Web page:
In your daily operation, you may have noticed something: chaos. Canceled flights. Lines and crowds at businesses. Businesses are stumbling to meet demand. Why? As the economy comes back to normalcy, many industries can’t find enough workers to keep fulfilling the need.
Regrettably, this situation is familiar to the healthcare industry and is devastating quality. The labor shortage in healthcare was exacerbated by COVID, as employees became ‘overworked and exhausted.’ But healthcare organizations have faced a shortage of qualified workers for many years. By 2030, the World Health Organization expects a net deficit of 15 million healthcare workers across the global industry.
In the second quarter of this year, CareerBuilder found that postings for registered nurses have outnumbered applicants 53 to one. In contrast, postings for home health and personal care aides have outnumbered applicants 43 to one. Most astonishing: there are 363 nurse practitioner job postings for every applicant. This issue flows from clinical to non-clinical positions throughout the healthcare industry.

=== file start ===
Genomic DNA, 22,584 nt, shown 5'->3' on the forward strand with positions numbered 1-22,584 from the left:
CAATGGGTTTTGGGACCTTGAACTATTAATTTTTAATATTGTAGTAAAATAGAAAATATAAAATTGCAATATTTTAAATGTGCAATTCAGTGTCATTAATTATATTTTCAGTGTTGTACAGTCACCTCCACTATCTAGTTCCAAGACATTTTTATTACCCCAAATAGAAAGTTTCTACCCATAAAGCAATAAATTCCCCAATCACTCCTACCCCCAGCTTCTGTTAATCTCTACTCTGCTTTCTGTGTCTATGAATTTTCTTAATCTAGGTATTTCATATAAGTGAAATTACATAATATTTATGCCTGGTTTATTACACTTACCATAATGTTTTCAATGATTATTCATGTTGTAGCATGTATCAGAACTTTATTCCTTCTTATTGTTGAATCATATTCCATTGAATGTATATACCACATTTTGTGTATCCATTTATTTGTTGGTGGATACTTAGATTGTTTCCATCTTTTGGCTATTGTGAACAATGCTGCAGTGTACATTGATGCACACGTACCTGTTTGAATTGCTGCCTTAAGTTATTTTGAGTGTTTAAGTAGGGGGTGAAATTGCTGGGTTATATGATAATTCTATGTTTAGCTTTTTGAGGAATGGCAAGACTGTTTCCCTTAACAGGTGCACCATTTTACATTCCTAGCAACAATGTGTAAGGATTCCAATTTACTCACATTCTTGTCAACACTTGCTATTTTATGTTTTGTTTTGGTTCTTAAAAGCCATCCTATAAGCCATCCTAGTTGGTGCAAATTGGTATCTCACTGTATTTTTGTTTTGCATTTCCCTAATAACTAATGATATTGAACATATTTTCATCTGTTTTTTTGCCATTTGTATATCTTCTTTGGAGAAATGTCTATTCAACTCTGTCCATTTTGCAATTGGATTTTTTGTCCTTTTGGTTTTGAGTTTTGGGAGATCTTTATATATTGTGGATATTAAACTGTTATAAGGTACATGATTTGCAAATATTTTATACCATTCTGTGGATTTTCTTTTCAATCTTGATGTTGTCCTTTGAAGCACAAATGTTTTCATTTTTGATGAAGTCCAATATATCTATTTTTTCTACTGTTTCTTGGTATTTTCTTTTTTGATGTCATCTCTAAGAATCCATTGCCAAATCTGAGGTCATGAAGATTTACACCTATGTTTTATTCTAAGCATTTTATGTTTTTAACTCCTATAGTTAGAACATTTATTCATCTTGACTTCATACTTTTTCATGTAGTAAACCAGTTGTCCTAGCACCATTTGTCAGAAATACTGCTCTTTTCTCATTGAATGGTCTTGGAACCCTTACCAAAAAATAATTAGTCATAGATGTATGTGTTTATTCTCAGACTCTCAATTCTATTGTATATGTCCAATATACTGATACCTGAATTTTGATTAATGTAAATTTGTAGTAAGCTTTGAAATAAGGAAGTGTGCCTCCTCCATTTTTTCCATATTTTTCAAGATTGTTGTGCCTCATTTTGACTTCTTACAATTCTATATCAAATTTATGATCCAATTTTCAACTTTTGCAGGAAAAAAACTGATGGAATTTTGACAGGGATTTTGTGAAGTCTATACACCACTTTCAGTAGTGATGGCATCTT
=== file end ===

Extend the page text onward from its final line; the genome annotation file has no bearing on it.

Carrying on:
The labor shortage is not going away any time soon. An aging population increases the demand for care while contributing to the deficit as more workers near retirement age. COVID will play a role in the coming years, as recovering patients require more long-term care. Some experts also believe that the current educational model needs to change to support the need for more well-trained and diverse healthcare staff.
The clinical shortage in the organization is not the only business unit impacted by the labor shortage. Front-end patient access positions are also challenging to fill and retain. Labor shortages affect patient access teams as fewer healthcare workers can relate to frustrated patients, bottlenecks at registration, longer wait times, etc. The lack of viable motivated employees has also demolished services like EVS and Dietary.
Calculating Employee Turnover Costs
Part of the cost generated by the labor shortage comes from reduced productivity. It can take weeks for a new employee to become fully functional in their position. In the meantime, or when a staff member leaves, managers and supervisors must pick up the slack. This, in turn, reduces their productivity, increases stress, and results in more high-paid employees performing low-wage work. The high attrition rate and ongoing labor shortage in healthcare add up to a critical need to do more with less.